Thursday, May 22, 2014
Proteomics Tool Points to New Malaria Drug Target
BBSRC-funded scientists have taken an important step towards new malaria treatments by identifying a way to stop malaria parasites from multiplying.
Monday, December 23, 2013
Prions, vCJD and the Immune System Relay
BBSRC is helping to shed new light on variant Creutzfeldt-Jakob disease.
Friday, December 06, 2013
Scientists Identify Key Protein in Communication Between Brain Cells
Scientists are a step closer to understanding how some of the brain's 100 billion nerve cells co-ordinate their communication.
Friday, November 29, 2013
New Technique for Developing Drugs
An international team of researchers have created a new drug for possible use against heart disease, inflammation and other illnesses.
Monday, November 18, 2013
New Screening Technique Paves the Way for Protein Drugs from Bacteria
Scientists have developed a cheaper, more efficient technique for developing complex protein drugs from bacteria.
Monday, June 10, 2013
Researchers Pair Experiments with Computer Models to Peer into Cells
BBSRC-funded researchers have developed a new strategy that can give scientists a better insight into how complex molecular machineries function in living cells.
Wednesday, March 20, 2013
Vaccine Production in Plants Nets Scientist Innovator of the Year 2012
Innovation could allow quicker vaccine development to combat pandemics.
Friday, March 30, 2012
Researchers Visualise Herpes Virus' Tactical Manoeuvre
For the first time, researchers have developed a 3D picture of a herpes virus protein interacting with a key part of the human cellular machinery, enhancing our understanding of how it hijacks human cells to spread infection and opening up new possibilities for stepping in to prevent or treat infection.
Thursday, January 06, 2011
DNA Sequencing Pioneer Named BBSRC Innovator of the Year 2010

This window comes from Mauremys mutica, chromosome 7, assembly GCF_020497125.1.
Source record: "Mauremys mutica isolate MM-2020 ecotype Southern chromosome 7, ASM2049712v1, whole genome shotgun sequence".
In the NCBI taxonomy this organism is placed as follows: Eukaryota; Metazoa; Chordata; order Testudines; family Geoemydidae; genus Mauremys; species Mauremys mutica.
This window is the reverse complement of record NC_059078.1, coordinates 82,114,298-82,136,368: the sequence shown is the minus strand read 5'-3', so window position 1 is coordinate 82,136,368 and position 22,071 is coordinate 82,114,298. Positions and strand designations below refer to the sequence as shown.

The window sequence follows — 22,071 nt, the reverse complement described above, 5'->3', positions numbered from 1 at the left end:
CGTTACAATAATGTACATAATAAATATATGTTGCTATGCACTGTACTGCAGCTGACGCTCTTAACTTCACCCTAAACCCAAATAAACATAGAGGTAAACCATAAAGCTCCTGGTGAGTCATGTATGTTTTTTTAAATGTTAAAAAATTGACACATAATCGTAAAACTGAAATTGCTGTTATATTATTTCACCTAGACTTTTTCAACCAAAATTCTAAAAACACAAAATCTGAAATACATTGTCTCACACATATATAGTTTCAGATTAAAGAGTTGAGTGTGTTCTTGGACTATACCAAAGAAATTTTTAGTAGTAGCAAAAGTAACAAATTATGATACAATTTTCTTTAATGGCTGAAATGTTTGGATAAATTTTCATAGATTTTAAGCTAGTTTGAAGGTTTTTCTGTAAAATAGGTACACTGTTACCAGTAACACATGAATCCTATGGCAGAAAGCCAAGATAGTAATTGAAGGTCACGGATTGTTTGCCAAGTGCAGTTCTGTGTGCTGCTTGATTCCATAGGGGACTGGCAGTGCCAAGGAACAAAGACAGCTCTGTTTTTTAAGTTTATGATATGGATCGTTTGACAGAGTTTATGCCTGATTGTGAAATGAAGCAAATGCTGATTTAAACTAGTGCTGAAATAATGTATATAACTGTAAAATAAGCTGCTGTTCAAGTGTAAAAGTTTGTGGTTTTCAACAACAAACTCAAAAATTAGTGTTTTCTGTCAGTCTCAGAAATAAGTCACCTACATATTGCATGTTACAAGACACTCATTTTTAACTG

Prof. Shankar Balasubramanian has won £10,000 in recognition of his work on Solexa sequencing.
Tuesday, March 23, 2010
UK Bioscience Sparkles with New Diamond Fellowship
UK bioscience has received a major boost following the announcement of 16 new fellowships by the Biotechnology and Biological Sciences Research Council (BBSRC) including the first ever Diamond Fellowship, so named because the post will be based at the new Research Complex at Harwell, adjacent to the Diamond Light Source in Oxfordshire - the UK national synchrotron facility.
Tuesday, July 21, 2009
Scientific News
Key to Natural Detoxifier’s Reactivity Discovered
Results have implications for health, drug design and chemical synthesis.
New Protein Found in Immune Cells
Immunobiologists from the University of Freiburg discover Kidins220/ARMS in B cells and demonstrate its functions.
Cell's Waste Disposal System Regulates Body Clock Proteins
New way to identify interacting proteins could identify potential drug targets.
How a Molecular Motor Untangles Protein
Diseases such as Alzheimer’s, Parkinson’s and prion diseases, all involve “tangled” proteins.
Compound Doubles Up On Cancer Detection
Researchers have found that tagging a pair of markers found almost exclusively on a common brain cancer yields a cancer signal that is both more obvious and more specific to cancer.
How Cell Growth Triggers Cell Division
Researchers in Jan Skotheim's lab have discovered a previously unknown mechanism that controls how large cells grow, an insight that could one day provide insight into attacking diseases such as cancer.
Probing the Forces Involved in Creating The Mitotic Spindle
Scientists at The Rockefeller University reveal new insights into the mechanical forces that govern elements of the mitotic spindle formation.
Identifying Cancer’s Food Sensors May Help to Halt Tumour Growth
Oxford University researchers have identified a protein used by tumours to help them detect food supplies. Initial studies show that targeting the protein could restrict cancerous cells’ ability to grow.
Specific Variations in RNA Splicing Linked to Breast Cancer
Researchers have identified cellular changes that may play a role in converting normal breast cells into tumors. Targeting these changes could potentially lead to therapies for some forms of breast cancer.
Thousands of Protein Interactions Identified
Thanks to the work by Utrecht University researcher Fan Liu and her colleagues, it is now possible to map the interactions between proteins in human cells.
Scroll Up
Scroll Down
Skyscraper Banner

Skyscraper Banner
Go to LabTube
Go to eposters
Access to the latest scientific news
Exclusive articles
Upload and share your posters on ePosters
Latest presentations and webinars
View a library of 1,800+ scientific and medical posters
2,600+ scientific and medical posters
A library of 2,500+ scientific videos on LabTube
3,800+ scientific videos